Leading People is a Sobering Responsibility

Spiritual Authority Requires Spiritual Accountability.
Leading people is a sobering responsibility. The Bible says ‘Obey your spiritual leaders and submit to them…continually recognizing their authority over you; for they are constantly keeping watch over your souls and guarding your spiritual welfare, as men who will have to render an account of their trust.’ Heb. 13:17(Ampl.)

Many leaders focus on the first part of this scripture…..demanding that people obey and submit to them. However, I find myself drawn to the last part; the responsibility. Leading people in the church comes from God-given authority to oversee the assembly of believers: authority to watch over their souls, guard their spiritual welfare, and be accountable to that responsibility.

With authority comes responsibility. With responsibility comes accountability. With accountability comes the sobriety of leadership; proving faithful to the trust given by our Father
The Father called me to pastor people by being a shepherd of the local church. It took thirteen years of seasoning, equipping, character building and, at times, personal resisting before being commissioned and ordained into the role of pastor. At the time of my ordaining, the apostle who laid hands on me also prophetically declared the apostolic call on my life. Wow! I had just become a pastor……how could I even think about being an apostle? It was another eight years before I entered into the role of apostle. Today I am accountable to God’s authority to lead those who are part of our local Crossfire church and those who choose to become part of the CrossFire International Alliance. I am not accountable to whether anyone obeys or submits! I cannot control a person’s decision to apply the ‘obey’ and ‘submit’ of Hebrews 13:17. Response to new covenant authority is voluntary. However, I can control how I ‘watch over’ people’s souls and ‘guard’ their spiritual welfare. I am the conservator of the trust given me by the Father. I soberly test myself on what I have done with that trust. I am accountable to the Father and to people.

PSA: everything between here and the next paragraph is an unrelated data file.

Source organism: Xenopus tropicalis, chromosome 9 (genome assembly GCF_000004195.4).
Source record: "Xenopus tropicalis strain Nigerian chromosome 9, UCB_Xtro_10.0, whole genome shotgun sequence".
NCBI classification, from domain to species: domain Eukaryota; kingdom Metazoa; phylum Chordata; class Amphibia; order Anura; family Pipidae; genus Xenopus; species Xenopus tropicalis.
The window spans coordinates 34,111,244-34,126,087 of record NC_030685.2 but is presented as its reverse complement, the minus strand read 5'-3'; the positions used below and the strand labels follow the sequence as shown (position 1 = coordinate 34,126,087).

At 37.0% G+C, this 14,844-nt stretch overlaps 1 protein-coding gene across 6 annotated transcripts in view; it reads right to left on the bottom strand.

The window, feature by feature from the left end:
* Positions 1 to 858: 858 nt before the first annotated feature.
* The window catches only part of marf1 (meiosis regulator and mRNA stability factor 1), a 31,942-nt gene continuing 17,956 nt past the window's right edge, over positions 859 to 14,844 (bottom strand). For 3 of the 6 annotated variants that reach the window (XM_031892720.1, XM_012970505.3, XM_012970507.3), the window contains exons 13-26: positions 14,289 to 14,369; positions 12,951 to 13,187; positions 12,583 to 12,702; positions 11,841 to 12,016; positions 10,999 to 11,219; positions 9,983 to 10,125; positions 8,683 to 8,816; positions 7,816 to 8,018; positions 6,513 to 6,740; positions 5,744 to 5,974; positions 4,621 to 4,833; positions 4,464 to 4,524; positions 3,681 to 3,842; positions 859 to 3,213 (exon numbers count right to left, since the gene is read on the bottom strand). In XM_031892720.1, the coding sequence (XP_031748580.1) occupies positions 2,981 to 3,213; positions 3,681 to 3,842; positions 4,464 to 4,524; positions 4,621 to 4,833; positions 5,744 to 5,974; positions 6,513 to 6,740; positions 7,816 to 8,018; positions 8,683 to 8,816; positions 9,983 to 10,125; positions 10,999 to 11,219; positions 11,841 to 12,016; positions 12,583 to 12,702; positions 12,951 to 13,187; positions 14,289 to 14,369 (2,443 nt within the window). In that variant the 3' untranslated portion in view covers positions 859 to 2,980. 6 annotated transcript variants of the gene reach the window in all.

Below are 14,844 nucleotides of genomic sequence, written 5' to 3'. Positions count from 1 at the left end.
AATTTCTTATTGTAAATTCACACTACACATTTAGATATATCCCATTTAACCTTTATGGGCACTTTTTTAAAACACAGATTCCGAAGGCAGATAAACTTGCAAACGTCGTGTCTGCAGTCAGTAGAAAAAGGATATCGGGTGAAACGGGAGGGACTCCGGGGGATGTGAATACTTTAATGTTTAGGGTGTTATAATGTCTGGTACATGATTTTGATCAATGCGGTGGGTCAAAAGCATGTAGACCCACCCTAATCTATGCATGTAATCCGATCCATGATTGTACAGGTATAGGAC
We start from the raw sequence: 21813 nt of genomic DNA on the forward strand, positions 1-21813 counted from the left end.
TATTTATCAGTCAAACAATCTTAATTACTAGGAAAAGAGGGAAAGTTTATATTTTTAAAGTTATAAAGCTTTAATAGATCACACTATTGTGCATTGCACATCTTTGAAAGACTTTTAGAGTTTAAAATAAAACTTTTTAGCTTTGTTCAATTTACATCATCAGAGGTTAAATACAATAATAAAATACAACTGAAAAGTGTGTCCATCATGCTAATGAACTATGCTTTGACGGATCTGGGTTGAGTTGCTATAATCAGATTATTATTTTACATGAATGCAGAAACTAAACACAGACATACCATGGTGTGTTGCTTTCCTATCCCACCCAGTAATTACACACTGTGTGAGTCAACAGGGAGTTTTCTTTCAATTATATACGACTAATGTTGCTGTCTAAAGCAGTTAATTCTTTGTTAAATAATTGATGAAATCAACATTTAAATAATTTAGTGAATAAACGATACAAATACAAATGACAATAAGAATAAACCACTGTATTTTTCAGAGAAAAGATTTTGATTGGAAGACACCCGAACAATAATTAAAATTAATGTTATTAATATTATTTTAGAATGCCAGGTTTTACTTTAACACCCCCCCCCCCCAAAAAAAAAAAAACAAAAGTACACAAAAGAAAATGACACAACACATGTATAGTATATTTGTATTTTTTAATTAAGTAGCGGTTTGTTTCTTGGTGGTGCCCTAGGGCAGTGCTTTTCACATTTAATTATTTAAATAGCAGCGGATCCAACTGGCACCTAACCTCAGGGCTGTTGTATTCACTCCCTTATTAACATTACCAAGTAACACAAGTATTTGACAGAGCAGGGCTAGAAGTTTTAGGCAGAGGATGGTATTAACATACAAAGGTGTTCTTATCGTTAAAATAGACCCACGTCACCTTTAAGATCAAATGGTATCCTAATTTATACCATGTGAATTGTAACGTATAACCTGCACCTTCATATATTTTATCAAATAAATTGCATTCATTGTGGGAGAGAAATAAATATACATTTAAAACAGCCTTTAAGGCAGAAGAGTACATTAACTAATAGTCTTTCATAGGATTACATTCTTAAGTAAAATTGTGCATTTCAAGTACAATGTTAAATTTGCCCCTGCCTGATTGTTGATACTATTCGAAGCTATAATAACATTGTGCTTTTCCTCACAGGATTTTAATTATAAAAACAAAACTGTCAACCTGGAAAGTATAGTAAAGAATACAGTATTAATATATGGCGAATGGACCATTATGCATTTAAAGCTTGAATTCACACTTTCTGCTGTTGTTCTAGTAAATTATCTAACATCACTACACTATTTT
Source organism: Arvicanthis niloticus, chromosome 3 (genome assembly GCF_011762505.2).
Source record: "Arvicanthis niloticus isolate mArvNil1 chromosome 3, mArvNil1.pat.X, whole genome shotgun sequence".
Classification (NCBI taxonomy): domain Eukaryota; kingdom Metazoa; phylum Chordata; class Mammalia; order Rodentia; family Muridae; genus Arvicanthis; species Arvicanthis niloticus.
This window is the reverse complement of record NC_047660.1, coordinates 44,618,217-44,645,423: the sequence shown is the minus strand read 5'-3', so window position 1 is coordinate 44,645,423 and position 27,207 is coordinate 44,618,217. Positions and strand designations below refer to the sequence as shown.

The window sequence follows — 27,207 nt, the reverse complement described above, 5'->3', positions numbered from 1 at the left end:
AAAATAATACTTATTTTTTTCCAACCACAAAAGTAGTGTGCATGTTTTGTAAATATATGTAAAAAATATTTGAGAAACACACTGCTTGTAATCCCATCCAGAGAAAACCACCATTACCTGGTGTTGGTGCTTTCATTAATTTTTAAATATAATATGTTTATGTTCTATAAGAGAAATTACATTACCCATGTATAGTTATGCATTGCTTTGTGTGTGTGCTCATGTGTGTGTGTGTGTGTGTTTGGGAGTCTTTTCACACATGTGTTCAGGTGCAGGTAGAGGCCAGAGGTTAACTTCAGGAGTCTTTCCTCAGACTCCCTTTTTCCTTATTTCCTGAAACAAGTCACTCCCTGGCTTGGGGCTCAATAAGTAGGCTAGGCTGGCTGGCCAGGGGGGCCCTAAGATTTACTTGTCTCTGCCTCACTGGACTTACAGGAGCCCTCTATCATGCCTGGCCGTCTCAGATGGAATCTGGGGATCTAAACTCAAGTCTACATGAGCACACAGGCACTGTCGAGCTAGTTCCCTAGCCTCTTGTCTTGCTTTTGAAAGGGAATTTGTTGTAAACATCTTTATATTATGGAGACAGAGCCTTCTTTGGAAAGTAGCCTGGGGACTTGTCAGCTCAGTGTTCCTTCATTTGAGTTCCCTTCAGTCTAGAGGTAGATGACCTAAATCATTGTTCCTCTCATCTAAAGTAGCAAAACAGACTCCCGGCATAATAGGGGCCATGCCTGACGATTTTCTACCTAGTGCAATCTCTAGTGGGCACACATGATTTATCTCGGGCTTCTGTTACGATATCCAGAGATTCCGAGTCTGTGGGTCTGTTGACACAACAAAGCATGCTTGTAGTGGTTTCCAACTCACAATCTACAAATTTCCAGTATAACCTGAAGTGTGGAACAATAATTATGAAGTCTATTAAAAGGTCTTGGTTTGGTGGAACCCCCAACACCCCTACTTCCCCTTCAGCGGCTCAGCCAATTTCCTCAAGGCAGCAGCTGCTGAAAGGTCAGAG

Every servant-leader in the church should consider this perspective of leadership…it’s not the ‘obey’ and ‘submit’ we need to attend to. It is the ‘watching over and guarding’ that we must attend to. We are not accountable for what someone does in response to our authority, but we are accountable for what we do with our authority. Be very blessed as you carry out your responsibility of leadership!!


Back from Africa!

Pastor Rick Rapp and Pastor Harvey turning the first part of dirt for the new church building being built in Nabusozi Village.

I’m back on American soil after two weeks in Uganda, a land springing forth with the good news of Jesus. Our powerful team from New Mexico ministered to over 2000 people and 8 different churches. People received Christ. Many were baptized in the lake. Pastors were encouraged and filled with leadership knowledge for the Kingdom. And seeds of grace were planted in Nabusozi village that will soon bring forth a field ripe for harvest. We continued to push back the darkness in this remote part of Uganda with a key local political official accepting Christ. I had the honor of baptizing him in the local lake. Several local Islamic leaders were present during our ministry in the village. They listened to the good news of Jesus as the team revealed the only way, the visible truth and the abundant life available in Jesus Christ. We are seeing a great advancing of the Kingdom in this remote locality with new territory being established for Jesus. Be encouraged that the Holy Spirit is living and moving and having His being in Uganda.